We're going behind the scenes and getting up close and personal with some of the Valley's favorite chefs, learning what it takes to make one of their best-known dishes. Welcome to The Trail.
Tick, tick, tick, tick, tick . . . Chef Marcellino Verzino stands at a table in a back room of his restaurant feeding long, tan sheets of dough into an electric machine. It ticks rapidly and incessantly as it spits out increasingly smoother and softer lengths of fresh pasta dough. A cloud of flour hangs over the entire space, raining down and coating everything and everyone in it in a fine layer of white powder.
“One more time,” he says for what seems like the 10th time as he pulls out the dough and prepares to feed it through the machine yet again.
Verzino is making fresh porcini mushroom-infused fettuccine, a pasta made from dough with reconstituted dried porcini mushrooms mixed in. It will be served later in the day at his namesake restaurant, Marcellino Ristorante, in Scottsdale with fresh shiitake mushrooms, Maine lobster, and a drizzle of truffle oil.
Before that can happen, however, the chef has to make each and every noodle by hand.
The dish starts with mixing the pasta dough. For this, Verzino uses a large stand mixer tucked in the corner of the kitchen's pasta-making room. He flips the mixer on and a heaping mass of wet and dry ingredients begins to spin.
“I put all the flour here before, 'cause nobody gonna know the secret,” Verzino says in a thick Italian accent as he smiles and wags a finger in our direction.
He won’t share the exact ingredients or proportions that go into making his pasta mix, but he will say that he uses several different types of flour and a liquid infused with imported dried porcini mushrooms to make this particular dough.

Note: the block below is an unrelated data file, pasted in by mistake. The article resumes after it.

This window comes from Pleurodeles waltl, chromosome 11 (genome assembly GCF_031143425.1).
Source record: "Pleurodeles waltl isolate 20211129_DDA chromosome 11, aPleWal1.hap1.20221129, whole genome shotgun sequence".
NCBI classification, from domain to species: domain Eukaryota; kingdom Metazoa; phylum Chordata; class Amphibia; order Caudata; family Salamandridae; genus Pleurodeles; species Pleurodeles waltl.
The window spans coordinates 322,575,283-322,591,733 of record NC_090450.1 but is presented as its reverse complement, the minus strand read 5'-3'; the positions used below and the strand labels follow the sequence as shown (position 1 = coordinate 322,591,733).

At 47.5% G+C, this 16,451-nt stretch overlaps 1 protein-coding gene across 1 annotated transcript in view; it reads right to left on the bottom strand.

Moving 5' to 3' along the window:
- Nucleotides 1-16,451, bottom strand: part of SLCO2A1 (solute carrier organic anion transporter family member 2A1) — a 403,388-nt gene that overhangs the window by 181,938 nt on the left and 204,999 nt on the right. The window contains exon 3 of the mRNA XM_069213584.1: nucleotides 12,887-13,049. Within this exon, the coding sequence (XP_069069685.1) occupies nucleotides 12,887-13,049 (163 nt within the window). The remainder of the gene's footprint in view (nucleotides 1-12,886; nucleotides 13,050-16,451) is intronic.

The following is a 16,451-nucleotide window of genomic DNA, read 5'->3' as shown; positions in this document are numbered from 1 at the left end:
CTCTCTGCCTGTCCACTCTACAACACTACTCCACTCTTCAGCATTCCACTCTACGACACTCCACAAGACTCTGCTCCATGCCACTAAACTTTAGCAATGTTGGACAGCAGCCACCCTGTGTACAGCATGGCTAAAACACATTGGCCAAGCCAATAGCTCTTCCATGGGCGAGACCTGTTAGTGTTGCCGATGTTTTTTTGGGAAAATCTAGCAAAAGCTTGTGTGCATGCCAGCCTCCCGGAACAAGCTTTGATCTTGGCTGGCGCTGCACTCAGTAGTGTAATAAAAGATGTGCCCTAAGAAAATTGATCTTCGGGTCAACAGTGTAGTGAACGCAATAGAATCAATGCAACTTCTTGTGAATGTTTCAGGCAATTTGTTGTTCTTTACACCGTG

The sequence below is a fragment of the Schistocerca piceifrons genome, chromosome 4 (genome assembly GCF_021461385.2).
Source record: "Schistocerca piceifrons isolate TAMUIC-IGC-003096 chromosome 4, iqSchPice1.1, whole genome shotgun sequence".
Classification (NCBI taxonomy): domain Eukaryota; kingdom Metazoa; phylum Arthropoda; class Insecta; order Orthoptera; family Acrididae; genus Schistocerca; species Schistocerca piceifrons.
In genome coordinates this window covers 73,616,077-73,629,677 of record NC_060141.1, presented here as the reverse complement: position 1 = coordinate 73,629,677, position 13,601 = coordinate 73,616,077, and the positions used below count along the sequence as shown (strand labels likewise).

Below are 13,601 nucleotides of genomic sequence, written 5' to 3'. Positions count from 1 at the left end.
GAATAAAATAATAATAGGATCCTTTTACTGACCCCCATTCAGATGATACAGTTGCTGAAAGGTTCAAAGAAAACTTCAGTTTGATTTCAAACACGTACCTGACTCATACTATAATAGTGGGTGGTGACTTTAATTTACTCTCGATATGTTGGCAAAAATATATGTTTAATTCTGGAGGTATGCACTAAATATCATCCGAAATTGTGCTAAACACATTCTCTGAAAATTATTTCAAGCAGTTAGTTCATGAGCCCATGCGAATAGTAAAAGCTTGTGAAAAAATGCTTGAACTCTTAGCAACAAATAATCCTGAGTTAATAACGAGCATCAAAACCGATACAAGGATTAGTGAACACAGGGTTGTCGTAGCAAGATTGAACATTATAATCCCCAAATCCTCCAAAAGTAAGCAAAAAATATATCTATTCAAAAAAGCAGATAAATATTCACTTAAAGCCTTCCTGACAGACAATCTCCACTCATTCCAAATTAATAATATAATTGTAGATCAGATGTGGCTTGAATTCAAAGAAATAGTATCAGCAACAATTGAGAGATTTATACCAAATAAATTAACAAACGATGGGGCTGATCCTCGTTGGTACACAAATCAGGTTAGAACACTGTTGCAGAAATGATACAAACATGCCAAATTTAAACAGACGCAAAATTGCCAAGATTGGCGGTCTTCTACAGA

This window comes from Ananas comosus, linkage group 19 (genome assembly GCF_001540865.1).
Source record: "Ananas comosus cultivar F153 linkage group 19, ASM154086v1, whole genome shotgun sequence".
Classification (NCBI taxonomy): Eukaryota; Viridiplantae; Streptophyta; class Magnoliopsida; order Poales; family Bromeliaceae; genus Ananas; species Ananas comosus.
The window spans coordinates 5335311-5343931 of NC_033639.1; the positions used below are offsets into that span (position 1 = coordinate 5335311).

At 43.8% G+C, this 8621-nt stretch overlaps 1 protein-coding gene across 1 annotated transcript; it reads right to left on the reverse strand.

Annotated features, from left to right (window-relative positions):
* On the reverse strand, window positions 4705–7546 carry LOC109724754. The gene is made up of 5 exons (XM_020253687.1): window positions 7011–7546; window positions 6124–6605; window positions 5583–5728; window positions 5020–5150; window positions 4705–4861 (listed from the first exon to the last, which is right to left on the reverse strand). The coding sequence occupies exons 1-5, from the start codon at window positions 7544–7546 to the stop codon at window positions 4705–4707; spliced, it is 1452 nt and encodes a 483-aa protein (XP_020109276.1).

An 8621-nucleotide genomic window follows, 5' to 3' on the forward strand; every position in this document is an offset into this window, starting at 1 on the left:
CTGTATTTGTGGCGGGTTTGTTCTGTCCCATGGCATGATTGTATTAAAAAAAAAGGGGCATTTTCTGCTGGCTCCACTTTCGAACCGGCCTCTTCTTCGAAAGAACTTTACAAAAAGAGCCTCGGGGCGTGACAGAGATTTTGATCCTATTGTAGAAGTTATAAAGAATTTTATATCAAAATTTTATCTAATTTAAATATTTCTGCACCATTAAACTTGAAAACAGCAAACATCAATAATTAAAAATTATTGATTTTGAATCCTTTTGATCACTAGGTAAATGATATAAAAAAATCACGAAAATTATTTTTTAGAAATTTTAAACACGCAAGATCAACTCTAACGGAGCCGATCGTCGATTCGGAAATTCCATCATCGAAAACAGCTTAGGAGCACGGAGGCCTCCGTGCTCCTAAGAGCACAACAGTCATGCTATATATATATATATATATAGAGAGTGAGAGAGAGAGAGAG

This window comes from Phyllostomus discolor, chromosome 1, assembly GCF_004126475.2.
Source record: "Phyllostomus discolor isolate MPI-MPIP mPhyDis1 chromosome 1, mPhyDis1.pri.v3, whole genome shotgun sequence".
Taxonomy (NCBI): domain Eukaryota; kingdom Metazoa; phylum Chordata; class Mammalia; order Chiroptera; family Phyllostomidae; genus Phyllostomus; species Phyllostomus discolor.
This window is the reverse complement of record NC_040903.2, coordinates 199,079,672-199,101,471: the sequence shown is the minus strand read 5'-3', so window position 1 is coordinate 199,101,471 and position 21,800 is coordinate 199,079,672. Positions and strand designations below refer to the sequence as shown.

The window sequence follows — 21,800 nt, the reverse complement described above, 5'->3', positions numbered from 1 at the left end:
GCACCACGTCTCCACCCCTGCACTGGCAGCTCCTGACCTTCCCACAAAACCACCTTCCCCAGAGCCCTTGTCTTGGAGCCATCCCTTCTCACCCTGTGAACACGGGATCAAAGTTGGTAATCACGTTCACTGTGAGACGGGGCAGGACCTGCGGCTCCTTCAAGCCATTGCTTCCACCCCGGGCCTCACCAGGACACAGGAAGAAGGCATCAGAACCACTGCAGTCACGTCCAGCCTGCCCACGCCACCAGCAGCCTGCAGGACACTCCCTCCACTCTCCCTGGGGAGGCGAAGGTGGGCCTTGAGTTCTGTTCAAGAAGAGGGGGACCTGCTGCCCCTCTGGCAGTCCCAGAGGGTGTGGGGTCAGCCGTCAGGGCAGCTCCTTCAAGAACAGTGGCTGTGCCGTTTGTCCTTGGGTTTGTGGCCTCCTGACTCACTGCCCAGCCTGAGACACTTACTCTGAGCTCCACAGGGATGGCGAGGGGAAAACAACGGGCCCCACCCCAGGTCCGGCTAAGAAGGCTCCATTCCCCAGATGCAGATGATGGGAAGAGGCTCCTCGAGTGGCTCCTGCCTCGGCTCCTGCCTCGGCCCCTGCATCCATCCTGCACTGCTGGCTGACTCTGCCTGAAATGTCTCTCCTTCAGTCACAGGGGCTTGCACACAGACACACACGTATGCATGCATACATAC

On any given day, he might make three or four different doughs, including this one, a rosemary-infused dough for his rosemary-infused pappardelle, and a basic dough that can be used for different pastas including tagliolini, tortelloni, and ravioli. Each tortelloni and ravioli has to be folded by hand, and each type of dough has to be put through the pasta machine over and over and over again until it reaches the perfect texture.
“I don’t decide [when it’s ready]” Verzino says. “It’s a feeling.”
As it goes through the press — though most people would call it a “pasta machine,” Verzino refers to it as a “press” — the chef throws on handfuls of flour over the dough to combat its sticky texture. With each pass through the press, air gets squeezed out of the mixture and the dough becomes drier. Eventually, it begins to look more like soft, thick curtains of silk that fall gracefully onto the table. It’s smooth to the touch and somehow both airy and dense when cooked.
Verzino’s restaurant, located at 7114 East Stetson Drive in Old Town Scottsdale, specializes in handcrafted pasta. For each table, the restaurant’s staff presents a platter of various types pastas, explaining the differences in each variety and how they’ll be served in a dish that night.
The chef, who was born in the Campania region of Italy, has spent decades perfecting the art of making pasta; he owned or operated restaurants in Rome, Calabria, Abruzzo, and New York before he opened Marcellino’s. And this year, the restaurant celebrated its fifth anniversary at its Scottsdale location.
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After passing the dough through the press dozens of times, Verzino decides it’s ready to be cut. For the fettuccine, this means lying down and cutting long sheets of dough, and then slicing each sheet into strips by hand. The result is delicate noodles of irregular thinness that Verzino twists into neat nests and lies on a baking sheet, ready and waiting to be cooked and enjoyed.